Conference Coverage

Rheumatology workforce shortage demands multipronged approach


AT ACR 2022

– New rheumatology fellowships in underserved areas. Rheumatology training for nonspecialists. Telemedicine training, tools, and resources. These are a few of the remedies the American College of Rheumatology’s new Workforce Solutions Committee has concocted to address a shrinking U.S. rheumatology workforce in the face of a rising population of patients with rheumatologic diseases.

In two sessions at the ACR’s annual meeting, committee members provided insights on current workforce projections since the most recent ACR workforce study in 2015. They also outlined the 1-year-old committee’s response to bridge the looming gap in patient care. Some projects are already underway, while others have yet to be implemented and require sustained monetary and project coordination commitments to make their impacts felt across the targeted regions.

Dr. Daniel Battafarano, professor at the Uniformed Services University of the Health Sciences, and Adjunct Professor, University of Texas Health Science Center, San Antonio Jeff Evans/MDedge News

Dr. Daniel Battafarano

“At the current pace of physician departures from the workforce, even with fellows graduating from adult and pediatric rheumatology training programs, the subspecialty cannot be sustained,” said Daniel Battafarano, DO, chair of the Workforce Solution Committee, professor of medicine at the Uniformed Services University of the Health Sciences, Bethesda, Md., and adjunct professor at the University of Texas Health Science Center, San Antonio.

The Northwest is an example of the problem at hand. “For an adult, there’s 1.65 rheumatologists per 100,000 in 2015. In 2025, there’s going to be 0.5 [adult] rheumatologists per 100,000. That’s a problem. If you look at every region in the United States, every single region is decrementing significantly,” he said.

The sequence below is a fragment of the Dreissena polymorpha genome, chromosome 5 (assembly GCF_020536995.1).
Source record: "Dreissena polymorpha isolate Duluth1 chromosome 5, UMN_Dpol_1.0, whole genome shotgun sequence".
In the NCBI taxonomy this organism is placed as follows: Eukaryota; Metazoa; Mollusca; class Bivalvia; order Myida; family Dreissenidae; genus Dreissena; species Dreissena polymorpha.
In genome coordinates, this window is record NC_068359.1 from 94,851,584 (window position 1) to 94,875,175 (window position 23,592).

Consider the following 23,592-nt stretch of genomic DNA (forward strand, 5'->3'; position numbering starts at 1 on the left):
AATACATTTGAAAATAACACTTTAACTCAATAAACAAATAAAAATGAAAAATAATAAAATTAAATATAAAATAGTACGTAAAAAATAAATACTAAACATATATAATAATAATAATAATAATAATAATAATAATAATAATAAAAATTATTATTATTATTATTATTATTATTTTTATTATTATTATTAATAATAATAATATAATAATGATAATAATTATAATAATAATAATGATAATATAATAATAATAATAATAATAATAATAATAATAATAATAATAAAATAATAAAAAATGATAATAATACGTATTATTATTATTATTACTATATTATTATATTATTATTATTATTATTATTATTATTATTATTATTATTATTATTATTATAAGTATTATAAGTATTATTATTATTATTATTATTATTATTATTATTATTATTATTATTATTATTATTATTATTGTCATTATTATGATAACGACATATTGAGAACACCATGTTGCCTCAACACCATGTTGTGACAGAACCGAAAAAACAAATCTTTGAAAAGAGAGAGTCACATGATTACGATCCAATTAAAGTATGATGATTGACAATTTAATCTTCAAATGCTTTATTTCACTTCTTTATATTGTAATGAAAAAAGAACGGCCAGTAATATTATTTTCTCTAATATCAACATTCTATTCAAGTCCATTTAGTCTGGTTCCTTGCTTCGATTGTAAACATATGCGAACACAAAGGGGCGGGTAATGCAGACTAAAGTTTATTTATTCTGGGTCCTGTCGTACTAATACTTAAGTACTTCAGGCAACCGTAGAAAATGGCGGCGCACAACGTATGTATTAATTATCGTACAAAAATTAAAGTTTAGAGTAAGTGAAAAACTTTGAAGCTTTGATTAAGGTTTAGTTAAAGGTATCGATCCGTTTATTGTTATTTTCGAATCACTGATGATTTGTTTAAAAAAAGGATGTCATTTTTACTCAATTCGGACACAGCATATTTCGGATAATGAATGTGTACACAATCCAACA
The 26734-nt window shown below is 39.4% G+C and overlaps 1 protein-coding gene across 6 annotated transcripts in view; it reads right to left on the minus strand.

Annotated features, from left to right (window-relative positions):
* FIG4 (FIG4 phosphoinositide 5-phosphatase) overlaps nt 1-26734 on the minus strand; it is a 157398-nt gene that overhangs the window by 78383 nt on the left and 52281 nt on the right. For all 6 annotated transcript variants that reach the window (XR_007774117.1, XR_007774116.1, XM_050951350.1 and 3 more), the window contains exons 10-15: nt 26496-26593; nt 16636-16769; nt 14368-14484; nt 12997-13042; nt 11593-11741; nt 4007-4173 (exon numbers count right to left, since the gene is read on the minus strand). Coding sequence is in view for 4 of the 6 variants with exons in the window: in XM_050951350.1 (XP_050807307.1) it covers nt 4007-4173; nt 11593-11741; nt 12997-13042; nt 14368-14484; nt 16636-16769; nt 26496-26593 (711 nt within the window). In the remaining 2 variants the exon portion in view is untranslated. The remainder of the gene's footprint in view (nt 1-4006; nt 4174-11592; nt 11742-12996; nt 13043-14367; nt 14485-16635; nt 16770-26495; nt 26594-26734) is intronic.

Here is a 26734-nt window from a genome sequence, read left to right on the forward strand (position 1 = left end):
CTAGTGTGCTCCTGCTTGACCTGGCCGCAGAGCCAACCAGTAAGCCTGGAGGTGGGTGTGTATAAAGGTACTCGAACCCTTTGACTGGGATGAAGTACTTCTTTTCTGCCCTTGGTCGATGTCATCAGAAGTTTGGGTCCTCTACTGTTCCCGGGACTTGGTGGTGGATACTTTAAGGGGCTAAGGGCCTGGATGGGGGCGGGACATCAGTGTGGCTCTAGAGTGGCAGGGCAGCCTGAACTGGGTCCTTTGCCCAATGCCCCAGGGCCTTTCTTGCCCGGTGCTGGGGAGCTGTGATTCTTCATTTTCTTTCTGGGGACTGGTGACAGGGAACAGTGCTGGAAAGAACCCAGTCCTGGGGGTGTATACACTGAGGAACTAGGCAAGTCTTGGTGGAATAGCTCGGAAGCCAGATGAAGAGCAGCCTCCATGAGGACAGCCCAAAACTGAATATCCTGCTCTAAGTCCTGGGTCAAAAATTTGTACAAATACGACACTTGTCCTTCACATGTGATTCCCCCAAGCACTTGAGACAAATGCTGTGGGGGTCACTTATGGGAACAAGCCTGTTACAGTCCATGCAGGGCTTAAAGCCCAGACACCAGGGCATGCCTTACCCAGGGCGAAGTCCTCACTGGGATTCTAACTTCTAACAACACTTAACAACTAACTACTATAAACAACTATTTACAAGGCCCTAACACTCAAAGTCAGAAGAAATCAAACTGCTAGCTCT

Even the Northeast, which boasted 3.07 adult rheumatologists per 100,000 in 2015, will drop to 1.61 in 2025. Other regions are much worse off. The Southwest will drop from 1.28 to 0.64, and North Central will drop from 1.64 to 0.69, projections show.

The situation for pediatrics “has been in a crisis since 2015,” Dr. Battafarano said. It is much worse off than the situation for adult rheumatology, with 2015 figures going from 0.17 to 0.20 in the Southwest and from 0.03 to 0.04 in the South Central region by 2025, and in the Northwest from 0.67 to 0.13 and Northeast from 0.83 to 0.16.

“The ill effects of the pandemic are immeasurable to this point, but anecdotally we know we lost colleagues to part-time employment, we saw early retirements, and that happened across the full spectrum of the United States,” he said. It’s possible that up to 10% of full-time equivalents of physicians left practice in the United States since the pandemic began.

Rheumatologists largely practice in the 392 U.S. metropolitan statistical areas (MSAs), which are defined as a “core area containing a substantial population nucleus, together with adjacent communities having a high degree of economic and social integration with that core.” The smallest MSA has nearly 59,000 people. This distribution leaves many people in the Northwest, Southwest, South Central, and North Central regions with few rheumatologists. Over 86% of locations where rheumatologists train and work are in MSAs.

“By definition, if you get into a region where there’s 60,000 people or less, you can’t support a rheumatologist,” Dr. Battafarano said. He also noted that all pediatric hospitals tend to be in dense MSAs where rheumatologists might be.


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